Libya's UN-backed unity government gets major boost after Tripoli administration cedes power
Authorities in Libya's capital said on Tuesday that they were ceding power to a UN-backed unity government in a major boost to international efforts to end deep political divisions in the strife-torn country.
The move came nearly a week after UN-backed prime minister-designate Fayez Sarraj arrived with members of his cabinet in the capital by sea, after the Tripoli authorities closed airspace to keep him out.
The international community has pleaded with Libya's warring sides to unite behind the unity government, which it sees as vital to tackling expansion of DAESH and rampant people smuggling in the North African state.
Libya has had two rival governments since mid-2014 - one based in the capital Tripoli and another in the eastern city of Tobruk.
"We inform you that we are stopping our work as an executive power, as the presidency, members of parliament and ministers of the government," the Tripoli based National Salvation government said in a statement.
The statement said the government's Prime Minister Khalifa Ghweil, his deputy premiers and cabinet ministers were all stepping aside.
It said the Tripoli authorities took the decision to quit because they were determined to "preserve the higher interests of the country and prevent bloodshed and divisions."
The Tripoli authorities were "no longer responsible... for what could happen in the future," it added.
UN Libya envoy Martin Kobler hailed the announcement as "good news" but added that "deeds must follow words."
The new Government of National Accord (GNA) emerged from a UN-mediated deal signed in December by figures from both sides of Libya's political divide.
Sarraj, a businessman from Tripoli, and his unity government have not yet received the endorsement of the rival government in Tobruk.
On Tuesday Kobler flew to Tripoli for his first visit since Sarraj's arrival, in another sign of the unity government asserting its authority over the capital.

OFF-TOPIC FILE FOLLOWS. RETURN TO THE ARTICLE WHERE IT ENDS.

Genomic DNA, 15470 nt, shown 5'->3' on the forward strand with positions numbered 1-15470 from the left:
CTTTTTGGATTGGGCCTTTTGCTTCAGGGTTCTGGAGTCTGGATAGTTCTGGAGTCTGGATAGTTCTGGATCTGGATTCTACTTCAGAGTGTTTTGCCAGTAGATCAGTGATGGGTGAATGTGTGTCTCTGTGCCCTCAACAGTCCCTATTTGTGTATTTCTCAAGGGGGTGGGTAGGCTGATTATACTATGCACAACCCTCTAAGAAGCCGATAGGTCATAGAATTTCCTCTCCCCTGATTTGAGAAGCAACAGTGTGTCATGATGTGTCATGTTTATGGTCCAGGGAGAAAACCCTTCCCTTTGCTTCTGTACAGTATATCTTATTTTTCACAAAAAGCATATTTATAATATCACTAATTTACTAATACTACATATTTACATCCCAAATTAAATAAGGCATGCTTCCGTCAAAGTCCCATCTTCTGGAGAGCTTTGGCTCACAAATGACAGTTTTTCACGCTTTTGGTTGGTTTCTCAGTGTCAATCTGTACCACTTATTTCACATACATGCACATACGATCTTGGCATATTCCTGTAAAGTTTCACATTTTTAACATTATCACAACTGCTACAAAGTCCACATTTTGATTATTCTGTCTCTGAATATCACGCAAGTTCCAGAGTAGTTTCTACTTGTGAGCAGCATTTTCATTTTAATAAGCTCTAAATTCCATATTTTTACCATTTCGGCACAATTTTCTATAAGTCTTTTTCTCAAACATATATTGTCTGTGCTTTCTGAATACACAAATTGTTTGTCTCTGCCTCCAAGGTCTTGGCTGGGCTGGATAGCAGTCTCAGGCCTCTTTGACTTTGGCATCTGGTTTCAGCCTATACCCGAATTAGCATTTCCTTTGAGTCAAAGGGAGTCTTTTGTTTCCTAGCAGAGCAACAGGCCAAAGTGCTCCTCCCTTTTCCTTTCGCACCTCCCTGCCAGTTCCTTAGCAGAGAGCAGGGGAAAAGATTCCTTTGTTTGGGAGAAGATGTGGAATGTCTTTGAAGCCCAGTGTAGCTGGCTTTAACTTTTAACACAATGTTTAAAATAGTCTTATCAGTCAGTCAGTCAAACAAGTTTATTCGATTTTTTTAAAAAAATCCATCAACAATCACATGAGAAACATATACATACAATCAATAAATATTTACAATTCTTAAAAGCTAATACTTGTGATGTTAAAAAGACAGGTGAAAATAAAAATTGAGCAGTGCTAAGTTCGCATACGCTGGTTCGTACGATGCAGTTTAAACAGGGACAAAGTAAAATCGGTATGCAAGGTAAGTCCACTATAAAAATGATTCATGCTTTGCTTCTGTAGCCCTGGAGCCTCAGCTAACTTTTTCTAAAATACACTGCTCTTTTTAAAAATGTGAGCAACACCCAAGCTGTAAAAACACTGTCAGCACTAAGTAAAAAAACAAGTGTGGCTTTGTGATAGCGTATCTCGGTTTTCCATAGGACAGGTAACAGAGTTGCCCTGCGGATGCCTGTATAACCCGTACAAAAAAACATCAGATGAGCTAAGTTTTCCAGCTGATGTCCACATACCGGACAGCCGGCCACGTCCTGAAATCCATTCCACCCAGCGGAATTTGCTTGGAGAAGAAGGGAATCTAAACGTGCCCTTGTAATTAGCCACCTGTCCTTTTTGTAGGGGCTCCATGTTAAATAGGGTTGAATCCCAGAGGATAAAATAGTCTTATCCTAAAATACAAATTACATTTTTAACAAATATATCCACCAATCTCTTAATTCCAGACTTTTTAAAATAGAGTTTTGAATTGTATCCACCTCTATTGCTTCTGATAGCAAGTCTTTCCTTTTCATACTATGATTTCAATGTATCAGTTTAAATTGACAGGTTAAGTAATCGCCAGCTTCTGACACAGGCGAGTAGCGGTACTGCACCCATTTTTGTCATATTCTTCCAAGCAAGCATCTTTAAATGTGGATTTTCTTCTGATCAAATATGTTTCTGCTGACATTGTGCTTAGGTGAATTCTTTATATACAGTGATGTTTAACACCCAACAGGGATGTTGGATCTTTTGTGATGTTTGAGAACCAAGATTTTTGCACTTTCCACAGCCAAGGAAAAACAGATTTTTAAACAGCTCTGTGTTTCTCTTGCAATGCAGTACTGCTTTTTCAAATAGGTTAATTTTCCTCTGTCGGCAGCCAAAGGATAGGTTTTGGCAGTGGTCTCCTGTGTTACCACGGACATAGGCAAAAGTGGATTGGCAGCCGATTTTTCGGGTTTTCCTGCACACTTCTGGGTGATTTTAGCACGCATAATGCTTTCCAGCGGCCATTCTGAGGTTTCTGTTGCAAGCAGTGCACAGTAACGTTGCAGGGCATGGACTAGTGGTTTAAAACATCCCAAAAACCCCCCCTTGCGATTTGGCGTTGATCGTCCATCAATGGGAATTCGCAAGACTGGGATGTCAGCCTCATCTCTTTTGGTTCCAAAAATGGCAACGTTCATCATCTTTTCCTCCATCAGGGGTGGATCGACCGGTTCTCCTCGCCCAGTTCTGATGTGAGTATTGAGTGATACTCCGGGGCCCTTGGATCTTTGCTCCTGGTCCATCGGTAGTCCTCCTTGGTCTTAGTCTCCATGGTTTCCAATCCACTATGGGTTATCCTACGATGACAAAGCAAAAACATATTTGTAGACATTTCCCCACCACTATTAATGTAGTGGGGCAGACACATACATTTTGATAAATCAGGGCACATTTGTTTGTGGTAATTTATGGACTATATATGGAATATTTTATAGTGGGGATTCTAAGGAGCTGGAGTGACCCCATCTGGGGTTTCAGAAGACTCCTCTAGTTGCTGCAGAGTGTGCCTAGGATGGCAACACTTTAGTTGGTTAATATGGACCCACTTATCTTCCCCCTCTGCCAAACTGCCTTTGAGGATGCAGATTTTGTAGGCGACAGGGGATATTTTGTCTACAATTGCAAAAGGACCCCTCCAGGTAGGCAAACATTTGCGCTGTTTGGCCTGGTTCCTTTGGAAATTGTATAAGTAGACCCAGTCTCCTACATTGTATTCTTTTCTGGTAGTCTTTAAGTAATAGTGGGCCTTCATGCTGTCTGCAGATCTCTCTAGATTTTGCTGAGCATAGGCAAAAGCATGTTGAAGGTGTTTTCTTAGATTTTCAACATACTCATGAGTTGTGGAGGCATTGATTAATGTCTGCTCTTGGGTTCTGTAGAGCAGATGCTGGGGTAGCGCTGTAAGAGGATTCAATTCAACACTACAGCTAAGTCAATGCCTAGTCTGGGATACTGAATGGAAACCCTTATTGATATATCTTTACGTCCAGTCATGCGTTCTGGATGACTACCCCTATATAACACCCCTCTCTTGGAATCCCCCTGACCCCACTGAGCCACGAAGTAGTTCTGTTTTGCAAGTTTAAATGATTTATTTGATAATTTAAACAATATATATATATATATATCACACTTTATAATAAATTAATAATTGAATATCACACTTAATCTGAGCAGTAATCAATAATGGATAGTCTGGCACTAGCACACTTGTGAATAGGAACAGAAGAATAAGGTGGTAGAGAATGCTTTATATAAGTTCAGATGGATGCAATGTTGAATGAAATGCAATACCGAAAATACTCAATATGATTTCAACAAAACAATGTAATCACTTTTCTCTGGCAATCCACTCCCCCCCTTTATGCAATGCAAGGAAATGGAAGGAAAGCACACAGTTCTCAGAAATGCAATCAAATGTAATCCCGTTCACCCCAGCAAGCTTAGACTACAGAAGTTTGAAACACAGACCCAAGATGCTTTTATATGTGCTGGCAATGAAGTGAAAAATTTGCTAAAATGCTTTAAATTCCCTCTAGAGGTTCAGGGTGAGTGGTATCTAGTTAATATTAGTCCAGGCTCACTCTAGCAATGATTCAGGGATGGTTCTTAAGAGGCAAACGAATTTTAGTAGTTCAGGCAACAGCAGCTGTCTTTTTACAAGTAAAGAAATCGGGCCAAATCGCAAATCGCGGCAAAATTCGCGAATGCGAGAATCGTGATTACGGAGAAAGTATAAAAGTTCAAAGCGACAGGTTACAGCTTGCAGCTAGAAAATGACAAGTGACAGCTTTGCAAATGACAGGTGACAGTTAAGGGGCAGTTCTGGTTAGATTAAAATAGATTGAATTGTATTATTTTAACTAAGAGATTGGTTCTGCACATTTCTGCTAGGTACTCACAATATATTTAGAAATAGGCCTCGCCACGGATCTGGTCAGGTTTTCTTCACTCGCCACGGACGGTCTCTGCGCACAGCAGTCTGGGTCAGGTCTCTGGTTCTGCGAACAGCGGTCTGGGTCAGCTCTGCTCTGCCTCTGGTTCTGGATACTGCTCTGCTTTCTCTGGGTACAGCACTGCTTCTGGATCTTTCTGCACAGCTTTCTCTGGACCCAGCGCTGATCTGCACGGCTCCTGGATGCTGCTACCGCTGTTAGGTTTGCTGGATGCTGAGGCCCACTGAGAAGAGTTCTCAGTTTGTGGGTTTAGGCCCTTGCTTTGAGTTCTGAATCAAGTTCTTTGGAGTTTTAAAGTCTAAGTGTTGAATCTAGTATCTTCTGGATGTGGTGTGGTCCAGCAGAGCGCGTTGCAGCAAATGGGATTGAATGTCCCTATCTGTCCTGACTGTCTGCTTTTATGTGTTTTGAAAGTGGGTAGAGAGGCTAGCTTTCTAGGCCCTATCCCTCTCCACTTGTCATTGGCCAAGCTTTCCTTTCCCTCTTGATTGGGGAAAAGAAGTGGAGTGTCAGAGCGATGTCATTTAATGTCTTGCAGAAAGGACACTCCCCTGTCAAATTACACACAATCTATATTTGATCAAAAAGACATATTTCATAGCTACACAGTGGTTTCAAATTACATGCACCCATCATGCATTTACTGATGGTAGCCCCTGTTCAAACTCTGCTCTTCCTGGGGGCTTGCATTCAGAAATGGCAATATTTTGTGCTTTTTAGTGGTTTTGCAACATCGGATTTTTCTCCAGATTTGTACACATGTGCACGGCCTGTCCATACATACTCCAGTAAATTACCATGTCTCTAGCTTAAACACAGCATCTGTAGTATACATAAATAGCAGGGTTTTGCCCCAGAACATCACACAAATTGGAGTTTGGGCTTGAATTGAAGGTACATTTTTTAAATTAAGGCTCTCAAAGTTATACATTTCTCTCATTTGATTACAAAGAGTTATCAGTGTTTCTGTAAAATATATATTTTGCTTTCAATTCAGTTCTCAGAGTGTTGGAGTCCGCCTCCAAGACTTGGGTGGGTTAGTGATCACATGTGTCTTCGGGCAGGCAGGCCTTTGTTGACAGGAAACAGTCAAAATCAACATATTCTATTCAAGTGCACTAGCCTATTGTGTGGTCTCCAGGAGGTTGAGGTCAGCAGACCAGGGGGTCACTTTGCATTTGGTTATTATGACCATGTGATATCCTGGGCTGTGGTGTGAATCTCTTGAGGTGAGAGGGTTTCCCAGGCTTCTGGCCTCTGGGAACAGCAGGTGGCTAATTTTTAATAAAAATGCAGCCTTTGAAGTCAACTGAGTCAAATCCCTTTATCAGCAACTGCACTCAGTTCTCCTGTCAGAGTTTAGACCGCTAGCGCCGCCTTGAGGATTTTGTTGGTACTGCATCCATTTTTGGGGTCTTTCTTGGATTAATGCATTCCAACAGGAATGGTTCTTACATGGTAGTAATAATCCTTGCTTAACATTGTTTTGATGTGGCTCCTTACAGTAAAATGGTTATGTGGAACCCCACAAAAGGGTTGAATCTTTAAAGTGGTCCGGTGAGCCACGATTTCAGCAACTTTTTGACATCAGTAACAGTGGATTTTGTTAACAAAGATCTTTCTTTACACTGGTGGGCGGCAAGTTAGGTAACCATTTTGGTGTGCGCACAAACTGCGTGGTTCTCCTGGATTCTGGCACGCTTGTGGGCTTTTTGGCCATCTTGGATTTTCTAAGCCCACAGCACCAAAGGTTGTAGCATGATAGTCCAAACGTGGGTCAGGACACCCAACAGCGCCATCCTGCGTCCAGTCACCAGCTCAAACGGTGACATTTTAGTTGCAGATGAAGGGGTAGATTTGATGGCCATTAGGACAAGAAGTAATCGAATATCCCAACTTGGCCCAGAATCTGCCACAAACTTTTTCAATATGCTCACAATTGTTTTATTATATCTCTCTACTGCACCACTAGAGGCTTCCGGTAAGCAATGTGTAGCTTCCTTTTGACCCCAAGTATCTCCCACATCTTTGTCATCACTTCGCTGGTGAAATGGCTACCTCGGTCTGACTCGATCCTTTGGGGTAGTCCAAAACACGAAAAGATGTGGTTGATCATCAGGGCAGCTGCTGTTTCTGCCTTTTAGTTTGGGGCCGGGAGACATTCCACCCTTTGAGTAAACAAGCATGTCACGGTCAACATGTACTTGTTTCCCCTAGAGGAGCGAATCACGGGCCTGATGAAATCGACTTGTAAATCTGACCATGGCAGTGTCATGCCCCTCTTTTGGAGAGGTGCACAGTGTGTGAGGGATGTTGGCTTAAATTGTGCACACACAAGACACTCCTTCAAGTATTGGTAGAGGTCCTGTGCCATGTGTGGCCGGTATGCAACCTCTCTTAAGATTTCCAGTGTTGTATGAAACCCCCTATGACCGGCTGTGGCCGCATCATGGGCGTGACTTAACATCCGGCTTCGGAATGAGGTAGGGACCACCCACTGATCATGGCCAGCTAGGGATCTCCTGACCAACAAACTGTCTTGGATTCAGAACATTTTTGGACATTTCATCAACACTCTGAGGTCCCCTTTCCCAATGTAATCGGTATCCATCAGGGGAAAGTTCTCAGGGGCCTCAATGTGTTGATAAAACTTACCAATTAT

The UN envoy had himself been prevented from travelling to the capital last month by authorities in charge of the city.
The new government's arrival has raised hopes it will be able to restore some stability in Libya, which has been plagued by chaos since the overthrow of Muammar Gaddafi in 2011.
'Courage and determination'
Kobler praised the "courage and determination" of the unity government, which has since been operating out of a Tripoli naval base.
"We want to show that the UN and the international community support Prime Minister Sarraj and members of the presidency council," Kobler said.
He said the UN was ready to provide "all the support needed" towards an "immediate and peaceful handover of power" speaking before the announcement by the unrecognised authorities.
The new administration has been broadening its support, winning the backing of the Libyan Investment Authority, the National Oil Corporation and the Central Bank.
Ten coastal cities that were under the control of the Tripoli authorities have also backed the new government.
Mattia Toaldo, a policy fellow at the European Council on Foreign Relations, said Kobler's visit was a clear signal that the Government of National Accord (GNA) was putting down roots in the capital.
"Kobler's visit to Tripoli, after the many times he was refused landing and access... shows the degree of control of Tripoli by the GNA," Toaldo said.
An adviser to Kobler said the UN envoy discussed with Sarraj "ways to support the action" of the unity government.
Western governments are deeply concerned that Libya's disarray has allowed the DAESH terrorist group to gain an important foothold in the country, but have said a foreign intervention can only take place at the request of a unity government.
Most foreign representations have long since left the capital but Tunisia on Monday said it was reopening diplomatic missions in Tripoli following the new government's arrival.
French Foreign Minister Jean-Marc Ayrault praised Tunisia's decision on Tuesday and expressed hope for an eventual return of other embassies.
"The question of the return of our embassies is obviously a relevant one," he told reporters in Paris after talks with German counterpart Frank-Walter Steinmeier.
"We hope that this situation consolidates itself. If the Libyan government asks us to help it ensure its security, we are available."